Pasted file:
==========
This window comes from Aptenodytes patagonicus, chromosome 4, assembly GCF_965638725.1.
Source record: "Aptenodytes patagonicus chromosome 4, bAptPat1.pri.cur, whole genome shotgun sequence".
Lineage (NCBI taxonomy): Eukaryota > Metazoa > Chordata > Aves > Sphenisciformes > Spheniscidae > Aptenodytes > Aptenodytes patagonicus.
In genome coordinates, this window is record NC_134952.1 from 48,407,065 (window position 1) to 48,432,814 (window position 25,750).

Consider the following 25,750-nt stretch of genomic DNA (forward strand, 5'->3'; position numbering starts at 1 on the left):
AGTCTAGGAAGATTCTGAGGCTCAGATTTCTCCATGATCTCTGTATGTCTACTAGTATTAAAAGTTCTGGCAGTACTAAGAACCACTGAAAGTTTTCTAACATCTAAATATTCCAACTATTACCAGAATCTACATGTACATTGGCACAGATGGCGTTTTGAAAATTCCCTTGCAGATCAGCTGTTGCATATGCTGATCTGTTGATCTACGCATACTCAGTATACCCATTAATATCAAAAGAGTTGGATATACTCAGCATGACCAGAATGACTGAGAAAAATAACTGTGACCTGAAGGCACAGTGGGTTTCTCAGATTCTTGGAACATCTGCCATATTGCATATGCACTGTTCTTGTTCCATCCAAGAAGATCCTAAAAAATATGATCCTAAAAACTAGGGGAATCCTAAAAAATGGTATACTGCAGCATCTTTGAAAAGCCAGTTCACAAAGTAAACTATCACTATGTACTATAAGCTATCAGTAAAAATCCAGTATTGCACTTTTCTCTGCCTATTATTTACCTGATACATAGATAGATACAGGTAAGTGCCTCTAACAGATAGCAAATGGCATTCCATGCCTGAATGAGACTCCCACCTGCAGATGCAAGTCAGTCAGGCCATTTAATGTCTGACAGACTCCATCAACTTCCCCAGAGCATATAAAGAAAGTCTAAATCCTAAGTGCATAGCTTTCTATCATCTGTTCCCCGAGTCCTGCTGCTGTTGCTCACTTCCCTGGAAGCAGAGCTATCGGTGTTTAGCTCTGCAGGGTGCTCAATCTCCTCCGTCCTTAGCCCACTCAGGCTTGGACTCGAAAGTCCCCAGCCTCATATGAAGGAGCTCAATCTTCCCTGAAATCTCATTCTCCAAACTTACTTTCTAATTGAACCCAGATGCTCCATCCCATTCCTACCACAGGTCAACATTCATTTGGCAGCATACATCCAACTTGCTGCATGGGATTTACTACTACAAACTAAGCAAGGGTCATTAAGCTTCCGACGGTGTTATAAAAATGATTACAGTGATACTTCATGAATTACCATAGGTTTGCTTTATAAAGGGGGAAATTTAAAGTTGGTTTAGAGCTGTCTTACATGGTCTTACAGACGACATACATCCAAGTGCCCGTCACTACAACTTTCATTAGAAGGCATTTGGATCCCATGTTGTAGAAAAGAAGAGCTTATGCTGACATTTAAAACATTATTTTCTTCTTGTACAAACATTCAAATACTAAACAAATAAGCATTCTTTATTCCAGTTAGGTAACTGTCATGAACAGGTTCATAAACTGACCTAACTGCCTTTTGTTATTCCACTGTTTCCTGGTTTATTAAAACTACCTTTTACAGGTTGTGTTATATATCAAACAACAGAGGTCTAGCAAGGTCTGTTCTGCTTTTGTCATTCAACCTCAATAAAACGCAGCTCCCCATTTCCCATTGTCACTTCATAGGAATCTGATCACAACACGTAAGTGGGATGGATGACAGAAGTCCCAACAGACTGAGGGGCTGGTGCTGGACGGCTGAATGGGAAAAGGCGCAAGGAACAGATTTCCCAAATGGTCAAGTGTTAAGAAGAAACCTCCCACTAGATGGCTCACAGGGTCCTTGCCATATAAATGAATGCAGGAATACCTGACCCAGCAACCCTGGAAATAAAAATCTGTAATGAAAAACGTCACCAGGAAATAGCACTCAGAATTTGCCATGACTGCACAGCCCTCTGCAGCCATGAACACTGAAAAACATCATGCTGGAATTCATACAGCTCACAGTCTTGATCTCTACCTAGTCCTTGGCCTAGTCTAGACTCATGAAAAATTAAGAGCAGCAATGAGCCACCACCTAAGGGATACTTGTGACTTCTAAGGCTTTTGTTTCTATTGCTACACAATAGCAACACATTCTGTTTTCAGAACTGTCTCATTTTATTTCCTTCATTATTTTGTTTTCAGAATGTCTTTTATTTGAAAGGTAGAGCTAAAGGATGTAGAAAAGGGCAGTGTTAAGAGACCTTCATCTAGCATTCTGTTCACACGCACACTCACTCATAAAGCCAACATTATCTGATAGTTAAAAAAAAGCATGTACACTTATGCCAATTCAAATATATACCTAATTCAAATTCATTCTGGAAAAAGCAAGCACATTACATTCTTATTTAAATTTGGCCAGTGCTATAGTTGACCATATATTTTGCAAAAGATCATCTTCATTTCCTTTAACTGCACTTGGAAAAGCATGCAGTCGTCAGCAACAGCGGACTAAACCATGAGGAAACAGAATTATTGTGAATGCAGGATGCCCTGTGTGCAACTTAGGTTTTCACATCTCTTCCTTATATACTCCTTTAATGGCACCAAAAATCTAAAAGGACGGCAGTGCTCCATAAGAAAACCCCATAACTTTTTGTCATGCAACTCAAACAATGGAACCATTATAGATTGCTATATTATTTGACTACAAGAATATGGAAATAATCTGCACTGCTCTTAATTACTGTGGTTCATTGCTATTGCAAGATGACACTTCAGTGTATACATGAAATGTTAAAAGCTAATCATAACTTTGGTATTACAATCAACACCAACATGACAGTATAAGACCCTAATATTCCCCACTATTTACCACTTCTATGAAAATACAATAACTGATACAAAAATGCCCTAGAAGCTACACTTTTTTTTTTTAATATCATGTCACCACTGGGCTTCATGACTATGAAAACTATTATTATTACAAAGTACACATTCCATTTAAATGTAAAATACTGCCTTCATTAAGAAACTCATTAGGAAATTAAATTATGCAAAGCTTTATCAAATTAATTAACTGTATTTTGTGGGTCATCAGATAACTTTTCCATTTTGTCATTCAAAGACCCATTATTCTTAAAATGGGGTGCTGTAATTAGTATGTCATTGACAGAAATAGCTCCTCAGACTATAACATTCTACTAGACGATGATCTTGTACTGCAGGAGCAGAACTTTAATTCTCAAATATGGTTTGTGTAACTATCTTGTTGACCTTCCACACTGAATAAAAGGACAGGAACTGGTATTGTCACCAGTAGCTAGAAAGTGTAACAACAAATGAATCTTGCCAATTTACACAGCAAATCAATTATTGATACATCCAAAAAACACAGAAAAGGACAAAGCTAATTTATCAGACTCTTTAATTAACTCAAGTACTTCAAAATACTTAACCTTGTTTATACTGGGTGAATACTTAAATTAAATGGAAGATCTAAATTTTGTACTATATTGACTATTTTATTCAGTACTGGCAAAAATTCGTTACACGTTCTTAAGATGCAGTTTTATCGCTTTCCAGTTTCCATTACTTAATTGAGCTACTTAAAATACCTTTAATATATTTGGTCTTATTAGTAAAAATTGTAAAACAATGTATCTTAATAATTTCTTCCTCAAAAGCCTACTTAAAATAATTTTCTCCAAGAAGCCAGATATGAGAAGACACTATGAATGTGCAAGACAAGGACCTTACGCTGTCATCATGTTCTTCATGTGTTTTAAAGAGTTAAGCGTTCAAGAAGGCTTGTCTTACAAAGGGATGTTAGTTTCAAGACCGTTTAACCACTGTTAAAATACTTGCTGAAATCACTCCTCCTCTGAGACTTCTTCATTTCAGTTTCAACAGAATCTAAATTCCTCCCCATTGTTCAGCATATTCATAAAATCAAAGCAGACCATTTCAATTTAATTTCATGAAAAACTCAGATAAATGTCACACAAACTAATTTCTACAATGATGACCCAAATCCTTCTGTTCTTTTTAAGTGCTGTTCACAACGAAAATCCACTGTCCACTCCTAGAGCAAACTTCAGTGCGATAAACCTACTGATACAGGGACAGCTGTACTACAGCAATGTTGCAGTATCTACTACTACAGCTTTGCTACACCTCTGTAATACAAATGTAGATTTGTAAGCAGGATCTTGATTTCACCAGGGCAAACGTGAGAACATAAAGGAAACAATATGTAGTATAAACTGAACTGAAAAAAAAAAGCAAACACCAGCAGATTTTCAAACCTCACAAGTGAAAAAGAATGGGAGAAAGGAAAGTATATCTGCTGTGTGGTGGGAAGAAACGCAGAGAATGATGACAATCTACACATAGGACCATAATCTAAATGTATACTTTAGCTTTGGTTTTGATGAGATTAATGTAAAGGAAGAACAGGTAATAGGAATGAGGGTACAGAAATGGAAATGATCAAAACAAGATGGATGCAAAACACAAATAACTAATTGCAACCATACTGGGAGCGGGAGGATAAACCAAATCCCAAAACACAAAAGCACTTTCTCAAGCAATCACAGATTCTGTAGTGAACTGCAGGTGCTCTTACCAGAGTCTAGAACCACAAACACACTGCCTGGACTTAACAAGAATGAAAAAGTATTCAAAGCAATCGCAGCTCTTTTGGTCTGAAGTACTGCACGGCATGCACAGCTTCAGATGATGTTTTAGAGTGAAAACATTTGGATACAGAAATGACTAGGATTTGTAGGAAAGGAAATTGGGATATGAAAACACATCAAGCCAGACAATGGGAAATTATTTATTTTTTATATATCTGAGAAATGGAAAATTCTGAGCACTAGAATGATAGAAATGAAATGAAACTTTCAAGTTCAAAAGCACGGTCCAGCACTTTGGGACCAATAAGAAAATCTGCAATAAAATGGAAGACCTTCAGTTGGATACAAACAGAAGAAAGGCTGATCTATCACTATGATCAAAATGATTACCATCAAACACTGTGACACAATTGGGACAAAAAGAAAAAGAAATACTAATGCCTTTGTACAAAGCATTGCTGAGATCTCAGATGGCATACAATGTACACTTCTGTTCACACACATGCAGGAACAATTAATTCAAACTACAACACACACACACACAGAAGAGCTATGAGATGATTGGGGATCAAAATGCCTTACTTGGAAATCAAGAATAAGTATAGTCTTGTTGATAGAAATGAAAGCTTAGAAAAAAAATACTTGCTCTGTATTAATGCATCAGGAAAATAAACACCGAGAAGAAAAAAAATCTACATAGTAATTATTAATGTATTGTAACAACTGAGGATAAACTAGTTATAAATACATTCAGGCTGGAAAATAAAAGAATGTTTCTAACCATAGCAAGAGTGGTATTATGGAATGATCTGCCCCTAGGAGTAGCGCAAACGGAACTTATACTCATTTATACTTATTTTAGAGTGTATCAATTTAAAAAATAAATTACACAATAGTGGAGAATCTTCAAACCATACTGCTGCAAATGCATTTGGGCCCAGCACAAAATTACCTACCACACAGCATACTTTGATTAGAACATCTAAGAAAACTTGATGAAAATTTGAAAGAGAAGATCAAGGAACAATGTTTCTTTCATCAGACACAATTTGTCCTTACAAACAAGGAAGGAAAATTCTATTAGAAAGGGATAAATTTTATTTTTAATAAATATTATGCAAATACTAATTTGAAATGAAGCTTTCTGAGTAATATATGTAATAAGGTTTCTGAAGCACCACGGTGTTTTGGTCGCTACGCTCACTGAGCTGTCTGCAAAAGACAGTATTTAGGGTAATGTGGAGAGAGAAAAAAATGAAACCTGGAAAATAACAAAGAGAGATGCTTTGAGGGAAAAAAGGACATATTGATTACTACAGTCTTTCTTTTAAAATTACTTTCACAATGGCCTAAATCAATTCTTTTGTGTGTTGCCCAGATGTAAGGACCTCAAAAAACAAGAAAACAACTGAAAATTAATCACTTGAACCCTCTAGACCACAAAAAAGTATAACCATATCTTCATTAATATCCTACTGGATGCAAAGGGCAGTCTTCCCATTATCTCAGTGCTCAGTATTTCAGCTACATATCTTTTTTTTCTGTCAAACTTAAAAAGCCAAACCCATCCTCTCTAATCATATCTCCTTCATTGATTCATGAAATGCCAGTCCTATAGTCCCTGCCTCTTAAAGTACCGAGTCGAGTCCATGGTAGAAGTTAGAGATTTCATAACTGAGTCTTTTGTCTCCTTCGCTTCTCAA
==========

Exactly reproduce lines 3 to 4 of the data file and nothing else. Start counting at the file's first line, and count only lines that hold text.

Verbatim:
Lineage (NCBI taxonomy): Eukaryota > Metazoa > Chordata > Aves > Sphenisciformes > Spheniscidae > Aptenodytes > Aptenodytes patagonicus.
In genome coordinates, this window is record NC_134952.1 from 48,407,065 (window position 1) to 48,432,814 (window position 25,750).